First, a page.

Some of Killing Eve reflects my time in MI5 – the rest made me laugh

Some of Killing Eve reflects my time in MI5 – the rest made me laugh

April 15, 2019 By mediabest

Strong friendships and romantic relationships are quite common within the service – indeed, provided there is nothing covert, they are tacitly approved of.

You work very intensively with each other and at least if you are dating a fellow officer it makes the pillow talk easier. You don’t have to worry about the Official Secrets Act!

I’ve certainly heard of Special Branch police officer fraternising with targets, too. As we have seen over the last nine years with the evolving undercover cop scandal, some police officers certainly slept with their targets.

No doubt they justified this as building their cover story.

So I would say that some of the themes in Killing Eve refract a certain version of the reality of intelligence work – although vastly amplified.

I think it was interesting that Eve had the get up and go to move from a back room role into an intelligence officer role.

Many have joked over the years that intelligence work is like piecing together a jigsaw, but without the picture on the box – this is precisely the process Eve goes through as she develops into her role.

And, of course, once an operation goes live you really do have to hit the ground running.

Similarly just as with James Bond’s fabled licence to kill – which does actually exist in diluted form under the 1994 Intelligence Services Act (Section 7, if you are interested) – the concept of intelligence agencies of any country using assassins is not utterly unknown.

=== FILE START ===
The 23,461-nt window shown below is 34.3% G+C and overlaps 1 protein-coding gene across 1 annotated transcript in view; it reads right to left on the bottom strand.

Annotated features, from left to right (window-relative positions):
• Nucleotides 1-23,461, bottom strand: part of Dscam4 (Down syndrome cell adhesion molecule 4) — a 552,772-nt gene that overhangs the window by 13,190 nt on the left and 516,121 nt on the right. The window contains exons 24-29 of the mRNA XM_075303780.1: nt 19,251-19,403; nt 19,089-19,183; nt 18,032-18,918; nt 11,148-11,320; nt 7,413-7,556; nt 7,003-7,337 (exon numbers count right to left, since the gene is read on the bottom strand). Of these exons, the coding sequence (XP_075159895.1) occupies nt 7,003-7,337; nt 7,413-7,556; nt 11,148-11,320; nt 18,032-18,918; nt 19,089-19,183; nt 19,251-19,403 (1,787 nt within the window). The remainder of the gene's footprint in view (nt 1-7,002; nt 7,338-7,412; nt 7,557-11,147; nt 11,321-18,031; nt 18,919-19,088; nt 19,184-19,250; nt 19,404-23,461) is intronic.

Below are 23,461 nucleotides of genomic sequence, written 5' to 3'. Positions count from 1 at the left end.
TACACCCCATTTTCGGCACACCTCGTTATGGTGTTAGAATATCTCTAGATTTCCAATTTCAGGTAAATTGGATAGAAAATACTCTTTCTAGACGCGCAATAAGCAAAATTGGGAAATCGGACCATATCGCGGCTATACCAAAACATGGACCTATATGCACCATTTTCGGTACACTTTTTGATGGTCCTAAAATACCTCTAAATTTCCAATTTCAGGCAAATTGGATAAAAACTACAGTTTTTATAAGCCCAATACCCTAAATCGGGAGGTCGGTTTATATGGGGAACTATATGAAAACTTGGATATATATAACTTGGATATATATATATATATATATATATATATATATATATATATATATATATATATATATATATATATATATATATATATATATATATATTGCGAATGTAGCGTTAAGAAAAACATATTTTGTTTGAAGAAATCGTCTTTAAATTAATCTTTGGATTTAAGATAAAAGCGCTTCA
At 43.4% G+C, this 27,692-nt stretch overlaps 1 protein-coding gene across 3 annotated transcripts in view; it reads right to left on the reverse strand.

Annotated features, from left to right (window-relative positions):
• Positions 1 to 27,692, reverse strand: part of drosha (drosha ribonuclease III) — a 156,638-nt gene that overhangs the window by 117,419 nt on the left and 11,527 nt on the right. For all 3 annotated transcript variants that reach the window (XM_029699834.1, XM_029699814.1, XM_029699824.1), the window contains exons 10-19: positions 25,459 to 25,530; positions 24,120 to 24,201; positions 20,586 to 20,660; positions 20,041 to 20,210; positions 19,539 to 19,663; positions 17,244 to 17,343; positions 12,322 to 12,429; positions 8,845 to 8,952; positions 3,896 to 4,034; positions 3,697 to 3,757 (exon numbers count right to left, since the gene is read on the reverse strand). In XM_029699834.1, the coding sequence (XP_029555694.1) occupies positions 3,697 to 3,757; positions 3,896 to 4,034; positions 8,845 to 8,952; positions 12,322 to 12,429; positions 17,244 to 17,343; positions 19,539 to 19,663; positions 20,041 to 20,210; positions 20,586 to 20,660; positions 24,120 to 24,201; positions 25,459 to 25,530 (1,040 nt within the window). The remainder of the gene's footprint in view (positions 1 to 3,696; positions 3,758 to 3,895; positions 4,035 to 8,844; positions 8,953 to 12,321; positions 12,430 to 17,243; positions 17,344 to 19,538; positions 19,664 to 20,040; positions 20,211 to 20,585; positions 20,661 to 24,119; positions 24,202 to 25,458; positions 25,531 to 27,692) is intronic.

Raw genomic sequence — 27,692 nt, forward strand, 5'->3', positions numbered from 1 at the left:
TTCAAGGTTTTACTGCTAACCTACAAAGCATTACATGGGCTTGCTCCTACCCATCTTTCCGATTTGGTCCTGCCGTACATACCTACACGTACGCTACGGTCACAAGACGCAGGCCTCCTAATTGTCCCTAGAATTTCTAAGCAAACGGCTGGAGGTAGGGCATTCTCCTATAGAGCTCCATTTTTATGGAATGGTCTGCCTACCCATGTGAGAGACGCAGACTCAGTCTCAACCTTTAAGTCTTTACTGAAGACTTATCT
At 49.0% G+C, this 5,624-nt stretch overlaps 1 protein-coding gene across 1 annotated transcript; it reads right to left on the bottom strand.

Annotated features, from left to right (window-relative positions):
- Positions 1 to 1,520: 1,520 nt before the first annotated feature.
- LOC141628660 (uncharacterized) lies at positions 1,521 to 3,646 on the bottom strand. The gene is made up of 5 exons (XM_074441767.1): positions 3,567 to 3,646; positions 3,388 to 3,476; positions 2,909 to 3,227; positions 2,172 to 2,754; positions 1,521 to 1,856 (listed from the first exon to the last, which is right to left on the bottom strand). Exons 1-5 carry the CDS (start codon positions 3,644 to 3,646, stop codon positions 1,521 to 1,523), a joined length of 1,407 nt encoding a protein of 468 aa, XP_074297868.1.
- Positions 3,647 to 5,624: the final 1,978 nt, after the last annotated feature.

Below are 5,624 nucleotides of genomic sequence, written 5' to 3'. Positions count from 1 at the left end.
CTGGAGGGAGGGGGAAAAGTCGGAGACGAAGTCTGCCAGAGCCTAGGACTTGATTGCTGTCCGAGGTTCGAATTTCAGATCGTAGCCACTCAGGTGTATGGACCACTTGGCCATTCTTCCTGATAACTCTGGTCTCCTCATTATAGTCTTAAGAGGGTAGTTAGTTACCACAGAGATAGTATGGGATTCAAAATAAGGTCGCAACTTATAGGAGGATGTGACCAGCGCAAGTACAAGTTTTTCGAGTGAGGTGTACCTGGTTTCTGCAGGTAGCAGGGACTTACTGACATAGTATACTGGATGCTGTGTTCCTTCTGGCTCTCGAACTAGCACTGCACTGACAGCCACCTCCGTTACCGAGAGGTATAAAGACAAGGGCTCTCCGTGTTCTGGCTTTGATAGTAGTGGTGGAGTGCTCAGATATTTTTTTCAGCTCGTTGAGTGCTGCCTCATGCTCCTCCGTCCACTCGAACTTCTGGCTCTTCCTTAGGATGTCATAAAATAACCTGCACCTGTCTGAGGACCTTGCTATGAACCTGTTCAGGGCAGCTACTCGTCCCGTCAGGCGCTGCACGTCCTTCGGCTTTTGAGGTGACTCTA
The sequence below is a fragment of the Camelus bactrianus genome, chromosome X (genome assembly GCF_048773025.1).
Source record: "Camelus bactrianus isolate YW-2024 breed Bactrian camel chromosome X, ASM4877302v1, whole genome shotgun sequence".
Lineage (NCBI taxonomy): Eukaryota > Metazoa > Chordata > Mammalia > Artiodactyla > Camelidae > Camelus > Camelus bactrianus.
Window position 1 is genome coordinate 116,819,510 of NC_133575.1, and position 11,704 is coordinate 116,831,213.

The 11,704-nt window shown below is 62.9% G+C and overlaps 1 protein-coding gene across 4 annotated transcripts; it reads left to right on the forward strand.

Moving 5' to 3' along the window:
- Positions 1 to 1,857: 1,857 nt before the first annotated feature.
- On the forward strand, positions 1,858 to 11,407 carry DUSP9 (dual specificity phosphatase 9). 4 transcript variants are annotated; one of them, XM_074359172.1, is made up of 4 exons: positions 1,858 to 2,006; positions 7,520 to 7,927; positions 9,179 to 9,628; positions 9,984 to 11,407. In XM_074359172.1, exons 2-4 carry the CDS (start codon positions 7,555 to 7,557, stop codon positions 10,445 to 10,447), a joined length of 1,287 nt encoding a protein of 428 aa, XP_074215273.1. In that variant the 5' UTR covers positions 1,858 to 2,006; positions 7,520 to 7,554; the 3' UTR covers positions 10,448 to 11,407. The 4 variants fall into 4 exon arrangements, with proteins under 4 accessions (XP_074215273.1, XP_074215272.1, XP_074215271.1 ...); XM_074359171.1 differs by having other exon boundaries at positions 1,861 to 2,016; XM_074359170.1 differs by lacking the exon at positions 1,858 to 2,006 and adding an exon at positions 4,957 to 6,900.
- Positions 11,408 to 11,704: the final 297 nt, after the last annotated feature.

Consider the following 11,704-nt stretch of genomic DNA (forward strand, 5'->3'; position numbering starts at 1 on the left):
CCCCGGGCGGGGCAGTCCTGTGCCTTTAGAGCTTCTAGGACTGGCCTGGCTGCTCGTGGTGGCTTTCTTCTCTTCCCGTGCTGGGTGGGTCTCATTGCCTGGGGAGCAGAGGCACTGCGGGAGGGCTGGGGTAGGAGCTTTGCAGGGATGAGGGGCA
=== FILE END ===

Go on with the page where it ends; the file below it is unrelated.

There is a dishonourable roll call of such activities over the decades: dirty tricks in Northern Ireland; Israel’s Mossad eliminating scientists in Iran over the last decade; the Skripal case last year; the CIA in pretty much most of Latin America and the Middle East.

That is, frankly, just realpolitik and despite the efforts of many whistleblowers and various political scandals over the years, the spooks will continue to operate in the shadows.

Most democracies have oversight and accountability measures to try and maintain a semblance of order, but these are notoriously difficult to apply to secret organisations.

Of course Villanelle is a caricature psychopath, but no more than any other fictionalised spies or villains you see on TV.

And who is complaining? By the end of episode one of the first series I was hooked because, whatever flights of fancy it indulges in, Killing Eve is a cracking good drama with lashings of glamour and mordant humour.

It might not be the MI5 I recognise but I for one am looking forward to the second series.

The UK air date of Killing Eve is still unknown but here’s everything you need to know 

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